Philips has received 13 awards in the 2010 iF product design competition. The awards received, covering five categories, are in recognition of Philips’ people-focused design in creating valuable simplified solutions in the area of health and well-being.

In the Health and Care category, products for which the company received awards include:

● The PageWriter Cardiographs TC50/TC30 – a range of touch screen ECG readers. The easy to use devices are compact, integrating a full keyboard, colour LCD touch screen and full sized paper tray and printer.

● The Pediatric Emergency Department which makes use of Philips’s Ambient Experience to reduce stress with the use of lighting, sound, images. Patient rooms are embedded with digital sounds, lighting and animations that children can enjoy and control themselves.

● The Lifeline PERS Cordless Phone System provides a Personal Emergency Response Service (PERS) for frail, elderly seniors, enabling them to maintain their independence and continue living at home. The wearable personal help button and PERS telephone base station provides subscribers with a direct connection to the Lifeline service solution offering immediate assistance.

Philips also won awards in the Audio & Video; Kitchen/ Household; Lighting; and Advanced Studies categories. The prestigious iF design award is recognized worldwide with more than 20 internationally recognised jurors selecting the products.

Out of 2,486 products from 38 countries entered in the competition this year, the jury of the iF product design award has chosen a total of 778 products as the best designs for 2010. All prize-winning products will be presented at the iF design exhibition 2010 in Hanover, Germany, which opens on March 2 and runs until August this year.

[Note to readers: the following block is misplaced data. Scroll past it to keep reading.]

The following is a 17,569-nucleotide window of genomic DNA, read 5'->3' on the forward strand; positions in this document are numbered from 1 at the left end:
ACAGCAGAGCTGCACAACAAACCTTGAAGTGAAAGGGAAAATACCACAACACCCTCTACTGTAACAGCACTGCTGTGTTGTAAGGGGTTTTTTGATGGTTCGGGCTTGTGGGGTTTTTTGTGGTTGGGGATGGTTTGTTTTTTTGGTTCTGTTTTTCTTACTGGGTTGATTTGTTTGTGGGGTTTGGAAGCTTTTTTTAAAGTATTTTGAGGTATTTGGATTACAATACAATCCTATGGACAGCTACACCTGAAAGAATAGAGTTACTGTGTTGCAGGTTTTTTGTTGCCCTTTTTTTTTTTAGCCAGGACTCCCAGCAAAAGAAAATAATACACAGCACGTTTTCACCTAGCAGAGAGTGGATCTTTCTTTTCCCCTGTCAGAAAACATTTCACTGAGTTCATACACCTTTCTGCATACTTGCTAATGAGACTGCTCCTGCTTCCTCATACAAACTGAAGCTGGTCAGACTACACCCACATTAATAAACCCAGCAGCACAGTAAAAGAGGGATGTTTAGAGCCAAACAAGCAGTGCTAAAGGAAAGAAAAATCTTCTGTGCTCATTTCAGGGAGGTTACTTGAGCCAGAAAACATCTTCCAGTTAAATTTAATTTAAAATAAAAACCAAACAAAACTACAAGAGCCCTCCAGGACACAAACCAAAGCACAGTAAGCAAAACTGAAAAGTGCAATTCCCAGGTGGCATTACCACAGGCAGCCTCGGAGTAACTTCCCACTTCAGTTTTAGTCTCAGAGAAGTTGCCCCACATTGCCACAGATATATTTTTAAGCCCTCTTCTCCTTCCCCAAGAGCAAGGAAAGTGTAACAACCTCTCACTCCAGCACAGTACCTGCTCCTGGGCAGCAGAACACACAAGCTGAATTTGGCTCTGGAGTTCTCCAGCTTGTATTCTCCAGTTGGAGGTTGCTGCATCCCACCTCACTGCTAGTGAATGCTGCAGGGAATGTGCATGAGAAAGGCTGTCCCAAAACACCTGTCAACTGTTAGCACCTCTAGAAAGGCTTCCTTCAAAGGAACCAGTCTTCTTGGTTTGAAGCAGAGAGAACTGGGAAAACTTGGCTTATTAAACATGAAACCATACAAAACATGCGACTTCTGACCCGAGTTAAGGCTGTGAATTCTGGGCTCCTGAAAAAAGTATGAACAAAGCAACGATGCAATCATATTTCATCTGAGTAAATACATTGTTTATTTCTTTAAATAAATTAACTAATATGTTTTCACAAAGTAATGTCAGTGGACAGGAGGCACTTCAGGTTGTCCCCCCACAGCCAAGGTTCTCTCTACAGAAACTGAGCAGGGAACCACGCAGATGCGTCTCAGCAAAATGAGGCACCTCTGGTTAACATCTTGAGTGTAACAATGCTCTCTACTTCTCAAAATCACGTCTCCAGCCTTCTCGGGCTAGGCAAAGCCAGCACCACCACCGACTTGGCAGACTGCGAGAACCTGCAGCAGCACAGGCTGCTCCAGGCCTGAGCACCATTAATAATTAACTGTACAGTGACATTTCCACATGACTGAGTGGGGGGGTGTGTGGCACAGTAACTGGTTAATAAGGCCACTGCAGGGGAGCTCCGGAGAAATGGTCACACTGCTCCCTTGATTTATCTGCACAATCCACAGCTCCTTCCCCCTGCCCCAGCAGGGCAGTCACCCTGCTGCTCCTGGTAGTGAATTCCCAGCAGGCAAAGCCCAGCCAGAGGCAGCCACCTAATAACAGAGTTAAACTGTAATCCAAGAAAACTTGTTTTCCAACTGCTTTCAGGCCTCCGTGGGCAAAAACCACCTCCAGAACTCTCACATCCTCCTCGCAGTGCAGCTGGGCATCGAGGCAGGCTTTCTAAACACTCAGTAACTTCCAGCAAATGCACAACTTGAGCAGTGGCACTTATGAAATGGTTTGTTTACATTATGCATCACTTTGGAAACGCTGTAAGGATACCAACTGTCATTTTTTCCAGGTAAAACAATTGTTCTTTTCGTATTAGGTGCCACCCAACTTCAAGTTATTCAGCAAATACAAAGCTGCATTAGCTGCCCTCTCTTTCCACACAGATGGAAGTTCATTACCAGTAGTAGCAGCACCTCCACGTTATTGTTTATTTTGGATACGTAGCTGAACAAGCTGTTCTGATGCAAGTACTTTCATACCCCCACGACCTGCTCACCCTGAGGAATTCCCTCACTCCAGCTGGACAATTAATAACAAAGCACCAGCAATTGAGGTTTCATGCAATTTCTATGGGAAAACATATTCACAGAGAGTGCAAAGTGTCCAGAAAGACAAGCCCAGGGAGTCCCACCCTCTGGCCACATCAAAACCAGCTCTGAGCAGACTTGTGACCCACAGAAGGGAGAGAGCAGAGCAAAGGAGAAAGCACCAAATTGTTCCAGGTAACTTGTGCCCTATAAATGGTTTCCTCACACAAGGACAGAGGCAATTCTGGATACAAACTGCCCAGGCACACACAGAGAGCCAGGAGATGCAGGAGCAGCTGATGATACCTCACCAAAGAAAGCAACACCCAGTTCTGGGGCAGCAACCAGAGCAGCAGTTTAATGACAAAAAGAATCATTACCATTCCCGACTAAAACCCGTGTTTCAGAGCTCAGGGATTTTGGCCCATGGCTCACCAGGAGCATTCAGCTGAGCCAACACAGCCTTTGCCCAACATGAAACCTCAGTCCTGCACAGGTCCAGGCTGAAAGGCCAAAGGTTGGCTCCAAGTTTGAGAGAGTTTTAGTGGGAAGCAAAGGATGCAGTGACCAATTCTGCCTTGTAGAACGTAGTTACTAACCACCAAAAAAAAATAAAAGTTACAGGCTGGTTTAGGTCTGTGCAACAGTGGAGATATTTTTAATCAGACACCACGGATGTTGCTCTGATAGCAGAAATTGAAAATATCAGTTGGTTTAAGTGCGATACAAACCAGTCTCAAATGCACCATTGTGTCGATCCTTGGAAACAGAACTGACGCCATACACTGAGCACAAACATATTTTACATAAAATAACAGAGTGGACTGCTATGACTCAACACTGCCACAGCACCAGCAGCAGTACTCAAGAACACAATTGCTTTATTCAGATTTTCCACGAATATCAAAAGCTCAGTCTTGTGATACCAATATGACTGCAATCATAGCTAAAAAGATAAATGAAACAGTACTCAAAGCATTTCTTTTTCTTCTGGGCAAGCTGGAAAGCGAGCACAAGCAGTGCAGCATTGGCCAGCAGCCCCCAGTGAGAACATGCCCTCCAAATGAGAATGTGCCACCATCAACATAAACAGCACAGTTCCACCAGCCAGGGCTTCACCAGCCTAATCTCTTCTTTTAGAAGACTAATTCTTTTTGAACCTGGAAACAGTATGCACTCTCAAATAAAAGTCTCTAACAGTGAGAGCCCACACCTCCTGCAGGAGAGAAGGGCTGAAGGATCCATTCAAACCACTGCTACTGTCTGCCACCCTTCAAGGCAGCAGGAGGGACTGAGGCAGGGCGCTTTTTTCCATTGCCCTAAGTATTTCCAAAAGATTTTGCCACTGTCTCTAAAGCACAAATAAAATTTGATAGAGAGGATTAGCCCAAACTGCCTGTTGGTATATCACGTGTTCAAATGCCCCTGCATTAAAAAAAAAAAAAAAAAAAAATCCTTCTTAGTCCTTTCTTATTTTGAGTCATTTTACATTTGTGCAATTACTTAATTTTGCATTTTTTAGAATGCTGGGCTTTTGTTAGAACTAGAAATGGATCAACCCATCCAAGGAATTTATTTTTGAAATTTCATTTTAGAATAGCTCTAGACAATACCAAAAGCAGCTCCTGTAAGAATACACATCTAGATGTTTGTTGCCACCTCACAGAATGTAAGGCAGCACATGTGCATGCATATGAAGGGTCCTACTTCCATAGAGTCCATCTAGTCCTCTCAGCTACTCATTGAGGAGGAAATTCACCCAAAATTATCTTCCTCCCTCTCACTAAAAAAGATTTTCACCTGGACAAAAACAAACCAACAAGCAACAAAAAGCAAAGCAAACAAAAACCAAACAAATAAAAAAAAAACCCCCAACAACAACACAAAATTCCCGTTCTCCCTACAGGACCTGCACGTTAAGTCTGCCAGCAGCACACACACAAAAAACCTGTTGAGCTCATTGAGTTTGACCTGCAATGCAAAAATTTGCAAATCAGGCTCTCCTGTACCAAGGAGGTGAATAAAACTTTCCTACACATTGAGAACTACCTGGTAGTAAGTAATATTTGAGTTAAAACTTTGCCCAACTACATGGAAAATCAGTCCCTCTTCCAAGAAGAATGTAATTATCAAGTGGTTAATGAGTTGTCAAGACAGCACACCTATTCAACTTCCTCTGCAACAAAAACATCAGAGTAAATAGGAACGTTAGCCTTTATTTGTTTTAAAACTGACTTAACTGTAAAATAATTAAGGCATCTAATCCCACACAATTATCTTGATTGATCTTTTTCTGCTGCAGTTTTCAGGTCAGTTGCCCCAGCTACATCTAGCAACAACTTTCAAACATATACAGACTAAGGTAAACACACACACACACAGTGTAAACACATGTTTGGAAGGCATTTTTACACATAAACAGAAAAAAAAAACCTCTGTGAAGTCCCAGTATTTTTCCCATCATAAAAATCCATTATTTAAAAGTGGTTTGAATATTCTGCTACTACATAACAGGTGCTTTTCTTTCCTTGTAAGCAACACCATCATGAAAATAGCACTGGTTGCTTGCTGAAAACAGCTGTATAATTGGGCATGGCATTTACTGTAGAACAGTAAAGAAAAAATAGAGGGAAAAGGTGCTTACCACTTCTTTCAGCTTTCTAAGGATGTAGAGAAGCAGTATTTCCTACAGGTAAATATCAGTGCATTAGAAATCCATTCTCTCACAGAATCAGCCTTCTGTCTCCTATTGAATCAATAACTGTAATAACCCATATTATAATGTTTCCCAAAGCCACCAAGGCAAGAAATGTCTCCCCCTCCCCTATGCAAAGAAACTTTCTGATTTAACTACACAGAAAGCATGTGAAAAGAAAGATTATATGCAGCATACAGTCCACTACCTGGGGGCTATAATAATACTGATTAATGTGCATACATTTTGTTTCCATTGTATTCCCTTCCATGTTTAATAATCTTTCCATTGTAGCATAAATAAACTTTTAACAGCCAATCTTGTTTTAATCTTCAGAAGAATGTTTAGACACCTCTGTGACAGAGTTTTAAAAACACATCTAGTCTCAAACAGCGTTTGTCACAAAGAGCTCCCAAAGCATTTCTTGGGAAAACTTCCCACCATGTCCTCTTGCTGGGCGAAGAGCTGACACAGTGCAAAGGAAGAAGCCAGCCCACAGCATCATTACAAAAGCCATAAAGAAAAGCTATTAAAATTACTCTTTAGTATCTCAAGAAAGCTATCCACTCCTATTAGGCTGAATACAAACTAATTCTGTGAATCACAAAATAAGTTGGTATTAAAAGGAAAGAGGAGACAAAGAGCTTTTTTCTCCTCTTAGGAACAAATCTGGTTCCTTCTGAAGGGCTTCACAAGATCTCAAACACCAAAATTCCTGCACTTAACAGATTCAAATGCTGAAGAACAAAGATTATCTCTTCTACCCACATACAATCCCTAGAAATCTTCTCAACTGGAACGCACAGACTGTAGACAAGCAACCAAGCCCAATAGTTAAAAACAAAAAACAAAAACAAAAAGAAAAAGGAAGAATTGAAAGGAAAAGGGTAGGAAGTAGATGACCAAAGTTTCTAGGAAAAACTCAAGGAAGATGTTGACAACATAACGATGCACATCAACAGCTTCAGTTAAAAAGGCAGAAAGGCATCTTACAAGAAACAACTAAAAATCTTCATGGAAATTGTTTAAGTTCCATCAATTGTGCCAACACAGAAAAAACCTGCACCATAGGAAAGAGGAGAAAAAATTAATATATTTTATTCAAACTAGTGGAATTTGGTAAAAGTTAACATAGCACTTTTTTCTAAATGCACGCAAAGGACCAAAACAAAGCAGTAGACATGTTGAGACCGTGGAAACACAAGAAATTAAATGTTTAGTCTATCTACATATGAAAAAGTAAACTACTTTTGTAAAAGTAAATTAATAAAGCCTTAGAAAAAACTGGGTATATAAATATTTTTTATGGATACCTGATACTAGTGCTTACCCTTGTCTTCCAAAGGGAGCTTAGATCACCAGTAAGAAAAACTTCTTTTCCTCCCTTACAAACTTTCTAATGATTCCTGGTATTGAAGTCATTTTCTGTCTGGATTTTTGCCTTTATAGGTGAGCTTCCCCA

US FDA moves to reduce exposure to medical radiation

The US Food and Drug Administration (FDA) has introduced an initiative to reduce unnecessary radiation exposure from three types of medical imaging procedures: computed tomography (CT), nuclear medicine studies, and fluoroscopy. These procedures are the greatest contributors to total radiation exposure within the US population and use much higher radiation doses than other radiographic procedures, such as standard X-rays, dental X-rays, and mammography.

AuntMinnie <www.auntminnie.com> reports that the initiative could be in response to media reports of rising exposure to medical radiation in the US population.

CT, nuclear medicine, and fluoroscopic imaging have led to early diagnosis of disease, improved treatment planning, and image-guided therapies that help save lives every day. The FDA said in a statement that it continues to support a strong dialogue between patients and physicians over the medical necessity and risk associated with these types of imaging studies.

However, like all medical procedures, CT, nuclear medicine, and fluoroscopy pose risks. These types of imaging exams expose patients to ionizing radiation, a type of radiation that can increase a person’s lifetime cancer risk. Accidental exposure to very high amounts of radiation also can cause injuries, such as skin burns, hair loss and cataracts. The FDA points out that healthcare decisions made by patients and their physicians should include discussions of the medical need and associated risks for each procedure.

While remarking that the amount of radiation Americans are exposed to from medical imaging has dramatically increased over the past 20 years, Jeffrey Shuren, MD, JD, director of the FDA’s Center for Devices and Radiological Health said: “The goal of FDA’s initiative is to support the benefits associated with medical imaging while minimizing the risks.” The FDA notes that while there is some disagreement over the extent of the cancer risk associated with exposure to radiation from medical imaging, there is broad agreement that steps can and should be taken to reduce unnecessary radiation exposure.



Gates Foundation commit $10bn for vaccine R&D

The Bill and Melinda Gates Foundation will commit US$10 billion over the next 10 years to help research, develop and deliver vaccines for the world’s poorest countries, Bill Gates announced in late January at the World Economic Forum’s Annual Meeting in Davos.